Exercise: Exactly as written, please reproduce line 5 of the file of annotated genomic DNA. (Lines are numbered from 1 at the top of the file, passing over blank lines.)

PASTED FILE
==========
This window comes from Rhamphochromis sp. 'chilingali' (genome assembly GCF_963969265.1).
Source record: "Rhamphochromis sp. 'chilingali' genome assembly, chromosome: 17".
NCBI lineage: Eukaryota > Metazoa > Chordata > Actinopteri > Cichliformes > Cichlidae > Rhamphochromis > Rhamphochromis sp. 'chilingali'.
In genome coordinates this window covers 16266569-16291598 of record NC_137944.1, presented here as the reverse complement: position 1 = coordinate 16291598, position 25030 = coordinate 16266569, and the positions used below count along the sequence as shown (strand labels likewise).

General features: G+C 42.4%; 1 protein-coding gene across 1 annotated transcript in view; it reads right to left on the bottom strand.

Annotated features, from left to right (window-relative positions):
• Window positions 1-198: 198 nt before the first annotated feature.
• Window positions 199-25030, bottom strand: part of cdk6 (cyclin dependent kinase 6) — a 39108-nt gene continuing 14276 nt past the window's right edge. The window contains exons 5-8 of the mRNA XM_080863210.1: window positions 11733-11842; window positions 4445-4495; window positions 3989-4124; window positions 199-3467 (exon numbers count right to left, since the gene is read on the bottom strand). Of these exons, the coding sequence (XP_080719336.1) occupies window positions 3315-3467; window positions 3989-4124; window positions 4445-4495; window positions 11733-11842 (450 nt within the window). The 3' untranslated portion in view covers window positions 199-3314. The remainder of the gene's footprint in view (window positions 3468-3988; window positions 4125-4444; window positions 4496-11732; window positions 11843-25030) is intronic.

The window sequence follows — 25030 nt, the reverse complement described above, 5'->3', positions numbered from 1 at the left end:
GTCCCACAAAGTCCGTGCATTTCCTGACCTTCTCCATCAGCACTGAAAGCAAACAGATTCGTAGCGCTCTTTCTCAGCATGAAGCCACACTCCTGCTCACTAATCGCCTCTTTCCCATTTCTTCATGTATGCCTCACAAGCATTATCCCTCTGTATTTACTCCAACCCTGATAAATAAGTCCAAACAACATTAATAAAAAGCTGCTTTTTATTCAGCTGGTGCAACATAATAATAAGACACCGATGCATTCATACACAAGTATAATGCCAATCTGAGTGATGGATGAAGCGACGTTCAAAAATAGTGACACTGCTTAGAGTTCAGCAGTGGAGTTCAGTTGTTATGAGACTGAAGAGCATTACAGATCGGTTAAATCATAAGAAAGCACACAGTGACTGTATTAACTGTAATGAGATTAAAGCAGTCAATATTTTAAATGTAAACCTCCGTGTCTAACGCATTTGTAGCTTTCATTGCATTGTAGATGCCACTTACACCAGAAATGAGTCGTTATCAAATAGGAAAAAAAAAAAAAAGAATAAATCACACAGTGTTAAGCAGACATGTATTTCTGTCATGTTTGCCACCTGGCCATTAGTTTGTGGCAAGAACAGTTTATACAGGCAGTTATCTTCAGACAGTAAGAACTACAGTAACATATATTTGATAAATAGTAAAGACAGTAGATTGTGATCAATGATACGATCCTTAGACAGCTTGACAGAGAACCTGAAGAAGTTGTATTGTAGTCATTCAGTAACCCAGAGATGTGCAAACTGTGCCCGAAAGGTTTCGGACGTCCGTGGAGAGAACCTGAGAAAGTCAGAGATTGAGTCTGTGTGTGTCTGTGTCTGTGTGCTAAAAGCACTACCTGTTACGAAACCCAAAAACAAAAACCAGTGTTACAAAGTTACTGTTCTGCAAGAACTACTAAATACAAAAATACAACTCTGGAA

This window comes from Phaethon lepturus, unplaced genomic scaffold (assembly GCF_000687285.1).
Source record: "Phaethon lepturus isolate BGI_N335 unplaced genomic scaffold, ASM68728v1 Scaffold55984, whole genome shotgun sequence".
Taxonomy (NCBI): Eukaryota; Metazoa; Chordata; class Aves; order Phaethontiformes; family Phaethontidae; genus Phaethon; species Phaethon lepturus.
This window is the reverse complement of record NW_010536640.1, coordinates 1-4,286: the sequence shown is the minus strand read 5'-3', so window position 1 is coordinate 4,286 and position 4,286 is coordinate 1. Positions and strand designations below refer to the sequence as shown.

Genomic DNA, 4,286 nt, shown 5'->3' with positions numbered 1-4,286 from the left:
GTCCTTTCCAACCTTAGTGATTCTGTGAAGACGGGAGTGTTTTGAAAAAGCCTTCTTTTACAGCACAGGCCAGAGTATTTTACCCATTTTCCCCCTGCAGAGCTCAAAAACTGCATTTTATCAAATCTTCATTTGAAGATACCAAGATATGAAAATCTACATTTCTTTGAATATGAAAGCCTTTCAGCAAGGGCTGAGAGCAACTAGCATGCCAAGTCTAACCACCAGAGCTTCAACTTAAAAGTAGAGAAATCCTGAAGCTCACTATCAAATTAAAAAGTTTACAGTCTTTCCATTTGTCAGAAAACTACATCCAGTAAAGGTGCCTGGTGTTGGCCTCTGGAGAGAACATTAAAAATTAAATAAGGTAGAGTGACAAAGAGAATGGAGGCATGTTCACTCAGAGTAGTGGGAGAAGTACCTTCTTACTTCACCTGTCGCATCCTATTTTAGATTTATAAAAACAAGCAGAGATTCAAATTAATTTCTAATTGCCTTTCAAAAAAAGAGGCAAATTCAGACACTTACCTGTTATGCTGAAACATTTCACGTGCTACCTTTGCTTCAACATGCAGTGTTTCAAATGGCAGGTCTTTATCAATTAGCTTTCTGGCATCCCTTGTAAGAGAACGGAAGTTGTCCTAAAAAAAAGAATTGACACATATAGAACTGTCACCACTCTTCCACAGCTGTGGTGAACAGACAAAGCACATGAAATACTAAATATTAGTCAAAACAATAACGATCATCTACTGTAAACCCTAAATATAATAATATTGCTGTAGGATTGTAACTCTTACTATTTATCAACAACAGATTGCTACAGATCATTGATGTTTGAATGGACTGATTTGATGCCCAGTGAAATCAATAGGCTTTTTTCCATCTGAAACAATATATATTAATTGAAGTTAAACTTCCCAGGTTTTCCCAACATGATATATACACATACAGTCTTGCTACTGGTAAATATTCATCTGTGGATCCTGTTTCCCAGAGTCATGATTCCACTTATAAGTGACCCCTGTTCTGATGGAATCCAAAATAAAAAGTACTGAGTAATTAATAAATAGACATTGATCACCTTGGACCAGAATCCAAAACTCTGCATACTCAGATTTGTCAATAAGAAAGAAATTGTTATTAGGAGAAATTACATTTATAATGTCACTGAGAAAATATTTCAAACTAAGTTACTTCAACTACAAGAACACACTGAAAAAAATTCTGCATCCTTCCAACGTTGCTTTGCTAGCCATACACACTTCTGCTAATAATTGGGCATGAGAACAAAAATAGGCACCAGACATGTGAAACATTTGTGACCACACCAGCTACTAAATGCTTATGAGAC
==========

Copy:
General features: G+C 42.4%; 1 protein-coding gene across 1 annotated transcript in view; it reads right to left on the bottom strand.